"With the adoption of the 3D Internet comes new legal issues—and we’re just beginning to see what they are. For instance, do items of virtual 'property' constitute legally recognizable property, with rights and obligations that go along with property law? What happens when conduct in games or virtual worlds infringe—or at least appear to infringe—intellectual property rights? What governments or sets of courts have jurisdiction over behavior in 3D Internet applications? All of these legal questions, and many more still await definitive answers. In the meantime, we have only limited legal precedents, statutory law, and regulations to guide companies hosting 3D applications, businesses establishing presences in virtual worlds, and users. The hosting companies have created their own private law by way of contract through their online 'terms of service,' which they hope will be enforced in court. Public and private law, however, still leave many gaps, and many legal questions remain unanswered. This blog will address the legal issues involved in virtual worlds and massively multiplayer online games and answer some of those unanswered questions."
This blawg provides commentary and news on developing legal issues in advertising, promotional marketing, Internet and privacy law.
This blawg highlights national news items about purchases and sales of domain names, as well as lawsuits involving allegations of domain name theft.
"Artistic Representation focuses on the legal and business aspects of the arts and entertainment industries. This is a blog for artists and attorneys alike who are interested in the creative side of life. From legal news, to workshops, to DC Area artistic events, Artistic Representation is where the creatives and the counselors shall meet."
"Regularly updated discussions of the confluence of law and technology."
“Avert Your Eyes is a blog at the intersection of sex, privacy, technology and the law. From a Victims Rights perspective, it considers such issues as revenge porn, unlawful surveillance, cyber harassment, and sexual assault.”
Aggregates Internet law news stories from the mainstream media and blogosphere and news about the work of and events at the Berkman Center. The blog also has a related podcast, Radio Berkman.
BeSpacific "provides daily law and technology news with links to reliable primary and secondary sources on e-government, copyright, privacy, government documents, cybercrime and ID theft, the Patriot Act, and freedom of information, etc."
Discusses entertainment law with a strong focus on intellectual property cases.
Blog examines the laws surrounding big data--including how it can be used, misused, and protected.
Focuses on the blogger's interest in legal information and digital publishing, including how information is written, edited, managed and published.
"The blog devoted to blog law—that is, the legal aspects of blogging. Topics include blog-related intellectual property law, Internet regulation, defamation, and censorship, as well as how blogs are used as evidence and authority in the courts."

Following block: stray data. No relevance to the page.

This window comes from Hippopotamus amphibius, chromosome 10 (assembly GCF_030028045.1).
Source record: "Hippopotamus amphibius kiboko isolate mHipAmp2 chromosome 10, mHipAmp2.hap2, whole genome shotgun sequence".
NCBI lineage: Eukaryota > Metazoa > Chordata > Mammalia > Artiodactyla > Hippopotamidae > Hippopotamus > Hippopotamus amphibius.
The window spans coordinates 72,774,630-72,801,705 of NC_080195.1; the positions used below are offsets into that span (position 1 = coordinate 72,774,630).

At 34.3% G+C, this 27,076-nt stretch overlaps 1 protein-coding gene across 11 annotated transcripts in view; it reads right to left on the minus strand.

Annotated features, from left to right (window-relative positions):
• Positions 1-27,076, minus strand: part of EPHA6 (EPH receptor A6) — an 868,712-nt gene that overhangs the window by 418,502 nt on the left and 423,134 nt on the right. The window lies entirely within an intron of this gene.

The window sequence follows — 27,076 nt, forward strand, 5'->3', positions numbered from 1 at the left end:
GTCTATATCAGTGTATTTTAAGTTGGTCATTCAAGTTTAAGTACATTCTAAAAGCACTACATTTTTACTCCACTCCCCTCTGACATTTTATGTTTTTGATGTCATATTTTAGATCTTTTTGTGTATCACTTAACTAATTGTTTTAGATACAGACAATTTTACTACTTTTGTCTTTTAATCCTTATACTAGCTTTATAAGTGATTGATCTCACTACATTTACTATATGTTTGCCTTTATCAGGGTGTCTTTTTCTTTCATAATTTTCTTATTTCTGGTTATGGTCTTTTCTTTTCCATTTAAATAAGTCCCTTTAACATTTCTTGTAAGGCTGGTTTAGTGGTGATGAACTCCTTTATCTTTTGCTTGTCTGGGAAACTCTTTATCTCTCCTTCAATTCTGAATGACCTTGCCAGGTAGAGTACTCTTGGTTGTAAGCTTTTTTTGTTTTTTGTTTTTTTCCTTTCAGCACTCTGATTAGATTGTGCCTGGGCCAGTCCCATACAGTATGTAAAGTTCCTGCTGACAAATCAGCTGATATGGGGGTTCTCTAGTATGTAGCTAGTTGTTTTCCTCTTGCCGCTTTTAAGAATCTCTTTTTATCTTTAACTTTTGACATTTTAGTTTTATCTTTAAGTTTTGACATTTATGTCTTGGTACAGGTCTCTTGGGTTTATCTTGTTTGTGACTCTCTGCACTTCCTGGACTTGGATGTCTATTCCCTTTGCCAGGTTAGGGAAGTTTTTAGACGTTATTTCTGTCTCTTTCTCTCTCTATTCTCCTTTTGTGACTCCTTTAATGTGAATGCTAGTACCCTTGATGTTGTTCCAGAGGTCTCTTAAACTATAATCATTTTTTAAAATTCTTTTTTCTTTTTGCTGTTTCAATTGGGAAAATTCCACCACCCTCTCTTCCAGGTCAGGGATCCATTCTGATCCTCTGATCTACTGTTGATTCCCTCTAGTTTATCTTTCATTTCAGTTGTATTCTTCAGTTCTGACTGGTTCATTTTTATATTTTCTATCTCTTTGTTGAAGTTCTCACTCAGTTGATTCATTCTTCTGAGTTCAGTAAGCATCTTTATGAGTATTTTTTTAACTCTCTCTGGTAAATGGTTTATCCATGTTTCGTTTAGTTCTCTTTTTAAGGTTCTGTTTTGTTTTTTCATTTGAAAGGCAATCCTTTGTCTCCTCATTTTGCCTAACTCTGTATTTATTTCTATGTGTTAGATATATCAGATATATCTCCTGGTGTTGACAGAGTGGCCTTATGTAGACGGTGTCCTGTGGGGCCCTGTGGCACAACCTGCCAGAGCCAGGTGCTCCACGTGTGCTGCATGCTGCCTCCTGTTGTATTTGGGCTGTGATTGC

"Blog Law Online covers the spectrum of blog and Internet law and policy." Also discusses freedom of expression and privacy law.
Posts summarize new additions to the growing amount of case law developing around electronic discovery in both criminal and civil litigation.
The blog covers a number of issues relating to broadband infrastructure access for corporations, changes in FCC regulations and communications law.
"This blog discusses business, intellectual property and Internet law developments of interest to Rhode Island businesses and attorneys with an emphasis on intellectual property, electronic contracting and gaming."
The Canadian Privacy Law Blog has posts about "developments in privacy law and writings of a Canadian privacy lawyer, containing information related to the Personal Information Protection and Electronic Documents Act, and other Canadian and international laws."
Centre Law focuses on federal procurement, business, and internet law.
"CommLawBlog covers and comments on developments in all areas of spectrum regulation by the Federal Communications Commission, as well as issues relating to copyright, trademark, First Amendment and Internet."
"The CommLawCenter covers the political, economic, and regulatory environment for media companies, program networks, station owners and numerous other players in the communications industry." FCC regulations are the most common topic covered.
Posts focus on social media law.
This is a blawg on European electronic communications and digital media law.
In the blawg's own words, it discusses "the nexus of legal rulings, Capitol Hill policy-making, technical standards development, and technological innovation that creates -- and will recreate -- the networked world as we know it. Among the topics we'll touch on: intellectual property conflicts, technical architecture and innovation, the evolution of copyright, private vs. public interests in Net policy-making, lobbying and the law, and more."
Posts cover cloud computing, net neutrality, and the blogger's own experiences with tech gadgets, social media and blogging.
"Observations on technology, law and lawlessness." Posts take note of laws related to computer-based crime, issues that arise with digital evidence in criminal cases, and how lawyers and jurors can commit ethical breaches through their use of technology.